Many presentations are too fast for the conditions of the discussion. The presenter may be nervous. The pacing is rapid and the customer may not have a chance to ask a question or state a point of view. The customer may not be ready to receive the message. The conditions of the sales call may not be ideal because of distractions or lack of interest on the part of the customer. Other points that may illustrate or cause excessive speed in a sales call include:


•Â Ability to listen to customer questions (intent).


•Â Perception of concern for the customer.


•Â Missing buying signals or visual cues of interest or dissatisfaction.

Speed can be addressed by not only mentioning that the representative talked too fast, but showing them the impact: Did the customer ask any questions? Did you see the pensive look on his or her face? Why was that?

Traffic signals

This traffic light model can be used to remember which representative behaviors should be encouraged or discouraged. Actions performed during a presentation can be separated into three groups: Actions that are a go, those that should be delivered with caution, and those that should be modified or stopped.

Green light (go). Actions performed during a sales presentation that went well get the green light. There are several ways to begin the discussion on the "go" areas. You may ask the employee to identify what was good in his or her presentation and find out why he or she chose those techniques. You should ensure that the representative is thinking at all times, so any action must be thought out. In other words, you need to minimize random acts. The goal is to anticipate and reproduce the good techniques. If a representative has difficulty identifying the "go" items, help show him or her what they were.

Yellow light (caution). A sales presentation may contain some actions that should be viewed with caution - these are the yellow situations and may include:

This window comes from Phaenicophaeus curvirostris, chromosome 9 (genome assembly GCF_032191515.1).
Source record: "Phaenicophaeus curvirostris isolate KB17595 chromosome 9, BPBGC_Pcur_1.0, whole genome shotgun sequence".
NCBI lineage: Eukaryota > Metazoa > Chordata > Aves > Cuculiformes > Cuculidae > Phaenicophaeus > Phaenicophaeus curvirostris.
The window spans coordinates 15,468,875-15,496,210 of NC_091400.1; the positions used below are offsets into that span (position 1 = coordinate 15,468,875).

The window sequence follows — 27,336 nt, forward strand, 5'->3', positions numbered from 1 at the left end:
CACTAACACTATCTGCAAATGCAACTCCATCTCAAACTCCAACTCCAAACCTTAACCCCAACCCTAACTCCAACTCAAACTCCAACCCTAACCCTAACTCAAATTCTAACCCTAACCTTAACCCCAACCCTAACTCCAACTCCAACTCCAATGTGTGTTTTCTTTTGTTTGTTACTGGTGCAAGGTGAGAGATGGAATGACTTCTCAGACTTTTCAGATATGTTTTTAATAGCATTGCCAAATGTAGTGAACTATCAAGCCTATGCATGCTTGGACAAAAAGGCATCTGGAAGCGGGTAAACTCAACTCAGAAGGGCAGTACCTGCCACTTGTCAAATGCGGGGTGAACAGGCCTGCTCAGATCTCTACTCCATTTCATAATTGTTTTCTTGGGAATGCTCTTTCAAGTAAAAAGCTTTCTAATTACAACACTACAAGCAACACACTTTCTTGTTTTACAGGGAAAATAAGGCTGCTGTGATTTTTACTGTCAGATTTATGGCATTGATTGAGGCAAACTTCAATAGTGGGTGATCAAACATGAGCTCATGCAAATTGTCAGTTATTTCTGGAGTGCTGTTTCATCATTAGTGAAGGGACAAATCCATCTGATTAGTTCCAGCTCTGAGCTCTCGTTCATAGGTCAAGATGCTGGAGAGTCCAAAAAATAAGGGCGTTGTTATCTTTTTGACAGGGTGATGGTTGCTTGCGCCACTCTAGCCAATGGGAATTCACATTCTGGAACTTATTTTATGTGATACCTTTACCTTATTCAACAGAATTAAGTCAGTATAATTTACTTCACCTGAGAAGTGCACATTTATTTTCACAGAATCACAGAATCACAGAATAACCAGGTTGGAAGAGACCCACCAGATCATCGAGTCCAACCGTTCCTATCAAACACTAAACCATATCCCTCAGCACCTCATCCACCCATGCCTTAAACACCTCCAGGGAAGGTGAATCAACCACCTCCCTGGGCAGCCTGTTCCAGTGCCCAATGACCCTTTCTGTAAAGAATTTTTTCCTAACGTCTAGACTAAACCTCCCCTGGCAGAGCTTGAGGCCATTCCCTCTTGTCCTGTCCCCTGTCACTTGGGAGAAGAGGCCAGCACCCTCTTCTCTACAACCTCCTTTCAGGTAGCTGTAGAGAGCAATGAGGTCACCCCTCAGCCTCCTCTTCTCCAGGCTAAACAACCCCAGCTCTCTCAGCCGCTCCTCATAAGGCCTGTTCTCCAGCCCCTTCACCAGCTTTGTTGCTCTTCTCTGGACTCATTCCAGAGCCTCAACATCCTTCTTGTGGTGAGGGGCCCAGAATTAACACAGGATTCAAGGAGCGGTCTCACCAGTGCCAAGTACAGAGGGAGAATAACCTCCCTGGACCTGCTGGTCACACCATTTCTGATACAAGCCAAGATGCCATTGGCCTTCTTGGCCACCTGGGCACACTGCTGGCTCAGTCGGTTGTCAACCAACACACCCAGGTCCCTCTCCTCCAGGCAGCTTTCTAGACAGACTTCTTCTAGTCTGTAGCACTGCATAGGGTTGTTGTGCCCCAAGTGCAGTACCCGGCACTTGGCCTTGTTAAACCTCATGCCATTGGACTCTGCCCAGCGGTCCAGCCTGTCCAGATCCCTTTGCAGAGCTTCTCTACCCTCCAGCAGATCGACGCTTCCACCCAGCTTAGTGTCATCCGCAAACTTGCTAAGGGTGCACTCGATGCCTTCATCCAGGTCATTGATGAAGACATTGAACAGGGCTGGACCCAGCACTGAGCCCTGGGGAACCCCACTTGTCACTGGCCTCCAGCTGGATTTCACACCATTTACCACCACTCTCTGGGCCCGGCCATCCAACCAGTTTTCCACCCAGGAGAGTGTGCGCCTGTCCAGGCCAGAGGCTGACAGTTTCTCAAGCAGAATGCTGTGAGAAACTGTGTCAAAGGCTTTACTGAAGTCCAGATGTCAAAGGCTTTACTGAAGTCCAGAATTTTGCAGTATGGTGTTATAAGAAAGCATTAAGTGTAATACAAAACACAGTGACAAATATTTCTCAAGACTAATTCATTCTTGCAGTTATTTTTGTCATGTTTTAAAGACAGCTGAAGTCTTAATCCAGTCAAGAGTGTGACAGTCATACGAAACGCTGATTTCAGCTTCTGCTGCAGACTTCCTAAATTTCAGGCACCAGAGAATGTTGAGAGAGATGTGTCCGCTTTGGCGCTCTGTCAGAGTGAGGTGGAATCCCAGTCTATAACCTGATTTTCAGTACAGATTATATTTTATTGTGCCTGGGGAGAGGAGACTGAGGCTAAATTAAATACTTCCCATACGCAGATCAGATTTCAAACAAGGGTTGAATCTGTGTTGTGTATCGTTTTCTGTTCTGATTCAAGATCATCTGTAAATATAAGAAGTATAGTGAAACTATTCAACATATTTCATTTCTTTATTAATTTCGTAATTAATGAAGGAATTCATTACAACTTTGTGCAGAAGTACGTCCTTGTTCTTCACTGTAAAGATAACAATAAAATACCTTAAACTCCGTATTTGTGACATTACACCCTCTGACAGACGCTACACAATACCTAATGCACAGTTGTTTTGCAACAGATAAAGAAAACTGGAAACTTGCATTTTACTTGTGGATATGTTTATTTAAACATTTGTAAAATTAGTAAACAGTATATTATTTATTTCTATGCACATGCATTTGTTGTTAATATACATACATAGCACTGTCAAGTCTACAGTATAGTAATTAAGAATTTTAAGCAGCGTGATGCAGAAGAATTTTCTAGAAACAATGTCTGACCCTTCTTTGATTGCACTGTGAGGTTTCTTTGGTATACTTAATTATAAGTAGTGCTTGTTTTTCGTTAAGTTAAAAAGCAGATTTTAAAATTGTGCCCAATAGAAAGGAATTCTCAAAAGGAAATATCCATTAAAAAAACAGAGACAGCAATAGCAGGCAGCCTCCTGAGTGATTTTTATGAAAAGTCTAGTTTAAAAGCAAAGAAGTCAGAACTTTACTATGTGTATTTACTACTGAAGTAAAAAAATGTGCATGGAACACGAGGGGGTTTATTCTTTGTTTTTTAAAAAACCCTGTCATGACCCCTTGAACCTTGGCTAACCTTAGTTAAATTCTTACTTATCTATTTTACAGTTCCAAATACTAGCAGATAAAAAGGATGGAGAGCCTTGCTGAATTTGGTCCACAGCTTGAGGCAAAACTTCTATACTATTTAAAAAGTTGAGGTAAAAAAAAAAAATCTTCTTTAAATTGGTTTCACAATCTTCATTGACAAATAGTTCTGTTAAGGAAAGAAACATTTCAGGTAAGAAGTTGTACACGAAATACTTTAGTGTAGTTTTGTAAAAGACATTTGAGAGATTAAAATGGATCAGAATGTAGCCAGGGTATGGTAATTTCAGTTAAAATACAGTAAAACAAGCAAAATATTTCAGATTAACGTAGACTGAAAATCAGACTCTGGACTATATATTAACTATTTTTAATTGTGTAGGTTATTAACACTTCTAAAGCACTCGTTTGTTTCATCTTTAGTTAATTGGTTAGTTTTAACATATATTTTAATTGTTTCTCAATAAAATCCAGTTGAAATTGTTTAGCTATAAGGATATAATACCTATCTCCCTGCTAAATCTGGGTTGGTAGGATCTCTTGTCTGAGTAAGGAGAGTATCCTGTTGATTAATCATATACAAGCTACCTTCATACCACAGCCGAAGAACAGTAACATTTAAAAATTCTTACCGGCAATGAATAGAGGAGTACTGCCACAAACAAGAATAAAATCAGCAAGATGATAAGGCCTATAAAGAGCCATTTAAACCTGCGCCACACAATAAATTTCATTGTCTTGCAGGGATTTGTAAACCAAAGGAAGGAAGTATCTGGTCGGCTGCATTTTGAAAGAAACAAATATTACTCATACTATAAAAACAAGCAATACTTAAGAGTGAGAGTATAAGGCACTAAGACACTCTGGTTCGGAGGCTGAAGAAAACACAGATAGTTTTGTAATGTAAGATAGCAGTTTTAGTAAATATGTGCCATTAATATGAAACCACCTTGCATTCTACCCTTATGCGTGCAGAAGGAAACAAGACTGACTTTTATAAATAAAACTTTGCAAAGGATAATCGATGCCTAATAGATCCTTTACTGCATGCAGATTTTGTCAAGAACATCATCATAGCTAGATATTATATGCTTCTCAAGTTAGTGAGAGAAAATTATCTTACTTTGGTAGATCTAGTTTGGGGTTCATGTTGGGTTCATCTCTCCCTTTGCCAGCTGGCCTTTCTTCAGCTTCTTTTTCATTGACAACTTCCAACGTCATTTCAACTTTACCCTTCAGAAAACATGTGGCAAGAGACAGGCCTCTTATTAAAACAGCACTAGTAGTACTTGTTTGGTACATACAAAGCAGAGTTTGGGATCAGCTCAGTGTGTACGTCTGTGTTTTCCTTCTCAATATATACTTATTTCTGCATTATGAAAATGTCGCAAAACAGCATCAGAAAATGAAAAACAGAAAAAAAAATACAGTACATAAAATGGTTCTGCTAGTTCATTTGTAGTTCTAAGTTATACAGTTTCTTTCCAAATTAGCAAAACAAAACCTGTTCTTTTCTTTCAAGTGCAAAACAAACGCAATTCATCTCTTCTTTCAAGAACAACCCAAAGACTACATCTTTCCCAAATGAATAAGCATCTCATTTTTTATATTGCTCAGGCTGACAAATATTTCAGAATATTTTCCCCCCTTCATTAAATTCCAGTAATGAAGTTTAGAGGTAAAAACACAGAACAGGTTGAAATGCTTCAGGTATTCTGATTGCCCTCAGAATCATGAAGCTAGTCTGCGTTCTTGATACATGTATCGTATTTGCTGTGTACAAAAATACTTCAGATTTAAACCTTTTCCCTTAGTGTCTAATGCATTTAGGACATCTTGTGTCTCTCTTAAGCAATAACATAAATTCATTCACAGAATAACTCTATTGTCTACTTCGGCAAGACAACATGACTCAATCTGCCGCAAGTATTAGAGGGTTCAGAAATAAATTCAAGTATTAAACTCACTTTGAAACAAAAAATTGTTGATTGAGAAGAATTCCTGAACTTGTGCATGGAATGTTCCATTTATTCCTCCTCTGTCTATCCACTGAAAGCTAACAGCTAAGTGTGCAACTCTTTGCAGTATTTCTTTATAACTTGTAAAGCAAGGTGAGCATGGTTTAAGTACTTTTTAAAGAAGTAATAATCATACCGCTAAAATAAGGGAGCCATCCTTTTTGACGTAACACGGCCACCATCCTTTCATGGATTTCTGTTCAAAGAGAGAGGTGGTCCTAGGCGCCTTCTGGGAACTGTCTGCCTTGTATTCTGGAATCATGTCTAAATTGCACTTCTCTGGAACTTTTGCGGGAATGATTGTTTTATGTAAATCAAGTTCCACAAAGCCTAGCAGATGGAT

•Â Giving incomplete answers to questions.


•Â Failing to use enough information to prove the message (such as brochures, support documents).


•Â Spending too much time on items the customer doesn't care about.


•Â Failing to fully develop the message.


•Â Not taking advantage of the customer's comments to sell him or her on the product.

This is not an exhaustive list, and it can be supplemented by discussions with your sales team. Keep in mind that yellow items may not exist in each presentation.

Red light (stop). The third category represents behaviors that should be modified or stopped. These non-negotiable actions must be halted because they could damage the company and the salesperson's reputation and credibility. A coach must not tolerate:


• Shabby appearance or lack of manners.


•Â Lack of preparation for the sales call.


•Â Illegal or immoral actions.


•Â False or misleading information.


•Â Violations of guidelines or industry practices.


•Â Failure to use courtesy and professionalism when dealing with customers and their personnel.

Coaching sequence

The order of discussion of these signals should be green, yellow, red and green. The first green emphasizes the things the representative did well. The yellow shows things to consider changing before they cause problems. The red represents items to modify or stop. The second green covers a summary of the actions the representative should take. This order helps to initiate and complete the coaching loop.

The goal of coaching is to guide employees to see what improvement looks like through the eyes of the coach. Since you may not be present most of the time, the goal is for them to become excellent self-coaches. This will extend your effectiveness. I once saw a cartoon that featured a salesperson with a life-sized cardboard cut-out of a manager. The caption read, "My manager says I always work better when he's around." This could be a side benefit of developing excellent self-coaches.

Coaching is a skill that can be developed to an art form. There are many coaching models, but it is important to use different techniques to communicate your observations. Coaches must evolve their approaches to communicate the message of growth and reach higher expectations and peak performance. PR